Removal of Fire OS encryption fans privacy flames

Amazon had quietly removed encryption from it's Fire OS, prompting a backlash from privacy advocates and consumers who wished to protect their data. Amazon quickly reversed the decision.

Image credit: Fir0002/Wikimedia Commons
Image credit: Fir0002/Wikimedia Commons

While Apple and the FBI have taken their fight over phone decryption to the US Congress, Amazon has quietly removed encryption from the latest version of it's Amazon Fire OS which has been greeted with borderline contempt from privacy advocates and users alike.

Despite Amazon publicly declaring it's allegiance to Apple in a display of high-level fisty cuffs over privacy, a tweet by information security and compliance expert David Scovetta sparked a virtual fire which had highlighted the company's somewhat differing view on encryption -

The fifth version of the OS which powers its tablets and phones had in the past allowed security conscious users to protect their data by securing it with a password which made it unreadable in case the device got lost or stolen.

With this change, users who had enabled encryption on in their Fire-based devices are left with two choices: either decline to install the update, leaving their devices with outdated software, or give up and keep their data unencrypted.

Removing encryption protections of any kind from Fire tablets should be seen as a backward step for consumers, and for security as a whole. Cryptologist Bruce Schneier even went so far as to call the move "stupid".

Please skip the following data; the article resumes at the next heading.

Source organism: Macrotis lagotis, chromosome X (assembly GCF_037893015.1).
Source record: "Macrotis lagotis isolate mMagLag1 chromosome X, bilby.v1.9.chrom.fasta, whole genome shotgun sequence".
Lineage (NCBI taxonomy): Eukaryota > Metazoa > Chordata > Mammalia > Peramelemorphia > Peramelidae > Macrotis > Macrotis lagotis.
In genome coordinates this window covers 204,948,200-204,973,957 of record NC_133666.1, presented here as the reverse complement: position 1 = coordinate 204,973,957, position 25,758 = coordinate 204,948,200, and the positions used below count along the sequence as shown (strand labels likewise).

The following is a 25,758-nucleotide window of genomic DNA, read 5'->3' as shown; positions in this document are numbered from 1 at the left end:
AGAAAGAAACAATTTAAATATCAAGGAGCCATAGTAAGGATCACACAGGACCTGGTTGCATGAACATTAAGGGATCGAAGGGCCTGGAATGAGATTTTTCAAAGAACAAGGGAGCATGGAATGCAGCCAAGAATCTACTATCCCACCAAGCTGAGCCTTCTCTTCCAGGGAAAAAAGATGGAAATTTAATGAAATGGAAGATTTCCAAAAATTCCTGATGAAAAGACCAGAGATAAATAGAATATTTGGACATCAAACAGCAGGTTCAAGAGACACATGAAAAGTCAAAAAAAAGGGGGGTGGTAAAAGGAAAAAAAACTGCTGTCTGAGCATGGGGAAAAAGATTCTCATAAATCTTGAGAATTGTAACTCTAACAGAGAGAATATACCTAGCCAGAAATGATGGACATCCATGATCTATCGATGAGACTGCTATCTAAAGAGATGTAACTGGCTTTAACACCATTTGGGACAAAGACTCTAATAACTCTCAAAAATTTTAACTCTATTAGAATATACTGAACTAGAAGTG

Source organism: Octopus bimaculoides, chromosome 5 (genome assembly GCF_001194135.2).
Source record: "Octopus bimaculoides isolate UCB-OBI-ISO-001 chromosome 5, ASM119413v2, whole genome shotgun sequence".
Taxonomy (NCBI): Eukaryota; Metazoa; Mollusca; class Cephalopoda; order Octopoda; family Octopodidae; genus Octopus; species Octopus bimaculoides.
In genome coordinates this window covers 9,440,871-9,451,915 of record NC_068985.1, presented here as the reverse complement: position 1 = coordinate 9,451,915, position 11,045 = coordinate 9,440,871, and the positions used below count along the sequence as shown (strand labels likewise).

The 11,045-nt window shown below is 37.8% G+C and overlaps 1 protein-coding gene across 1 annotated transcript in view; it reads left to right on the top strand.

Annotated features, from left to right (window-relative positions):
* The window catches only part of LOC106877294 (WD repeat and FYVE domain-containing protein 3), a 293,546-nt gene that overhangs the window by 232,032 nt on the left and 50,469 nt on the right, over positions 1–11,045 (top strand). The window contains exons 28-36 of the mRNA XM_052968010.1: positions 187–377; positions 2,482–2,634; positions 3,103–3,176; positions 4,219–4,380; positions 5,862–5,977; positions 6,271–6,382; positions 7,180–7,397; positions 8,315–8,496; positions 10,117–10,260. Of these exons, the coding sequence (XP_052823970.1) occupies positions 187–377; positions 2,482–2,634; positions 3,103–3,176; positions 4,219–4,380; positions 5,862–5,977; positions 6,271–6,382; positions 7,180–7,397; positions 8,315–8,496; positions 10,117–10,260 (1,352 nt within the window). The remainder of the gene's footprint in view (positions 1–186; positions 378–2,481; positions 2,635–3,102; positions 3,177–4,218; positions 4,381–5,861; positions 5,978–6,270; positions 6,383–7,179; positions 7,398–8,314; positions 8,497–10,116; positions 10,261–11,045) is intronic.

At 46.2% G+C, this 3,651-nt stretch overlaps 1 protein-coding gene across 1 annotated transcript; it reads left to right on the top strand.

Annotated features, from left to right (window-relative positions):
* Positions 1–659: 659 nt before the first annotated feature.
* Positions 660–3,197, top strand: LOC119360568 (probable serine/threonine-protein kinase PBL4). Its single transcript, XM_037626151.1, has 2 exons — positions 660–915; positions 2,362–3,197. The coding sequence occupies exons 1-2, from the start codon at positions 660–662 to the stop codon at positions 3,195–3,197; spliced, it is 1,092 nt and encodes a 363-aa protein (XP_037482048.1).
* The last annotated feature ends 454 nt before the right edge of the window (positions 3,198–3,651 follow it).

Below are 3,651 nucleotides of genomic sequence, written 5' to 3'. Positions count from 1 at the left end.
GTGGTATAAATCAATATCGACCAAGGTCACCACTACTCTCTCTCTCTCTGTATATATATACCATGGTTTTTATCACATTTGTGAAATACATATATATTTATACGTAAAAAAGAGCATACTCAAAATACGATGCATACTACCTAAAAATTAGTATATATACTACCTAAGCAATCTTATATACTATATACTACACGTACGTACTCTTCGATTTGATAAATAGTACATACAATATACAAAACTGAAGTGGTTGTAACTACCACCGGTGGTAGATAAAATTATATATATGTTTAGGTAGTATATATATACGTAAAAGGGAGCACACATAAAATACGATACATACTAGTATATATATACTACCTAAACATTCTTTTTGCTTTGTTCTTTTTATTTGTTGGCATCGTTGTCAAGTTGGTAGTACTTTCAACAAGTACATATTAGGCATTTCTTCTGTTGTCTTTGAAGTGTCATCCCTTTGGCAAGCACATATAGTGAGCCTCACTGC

Users took to Amazon support forms to complain, one user saying that “So I'm not alone in my concerns ... I will no longer be able to keep my business email (exchange active sync) on my Kindle as our institution requires that encryption be used. I cannot believe Amazon just 'deleted' this critical feature.”

According to Wired, Amazon's decision to axe the encryption feature from Fire OS 5 was made well before the Apple-FBI legal case blew up last month. Amazon thought disk encryption wasn't being used by enough people to continue support for it. Soon it will let people switch the mechanism back on.

Amazon said it plans to restore an encryption feature on its Fire tablets after customers and privacy advocates criticised the company, an Amazon spokesperson told SCMagazineUK.com that "We will return the option for full disk encryption with a Fire OS update coming this spring”.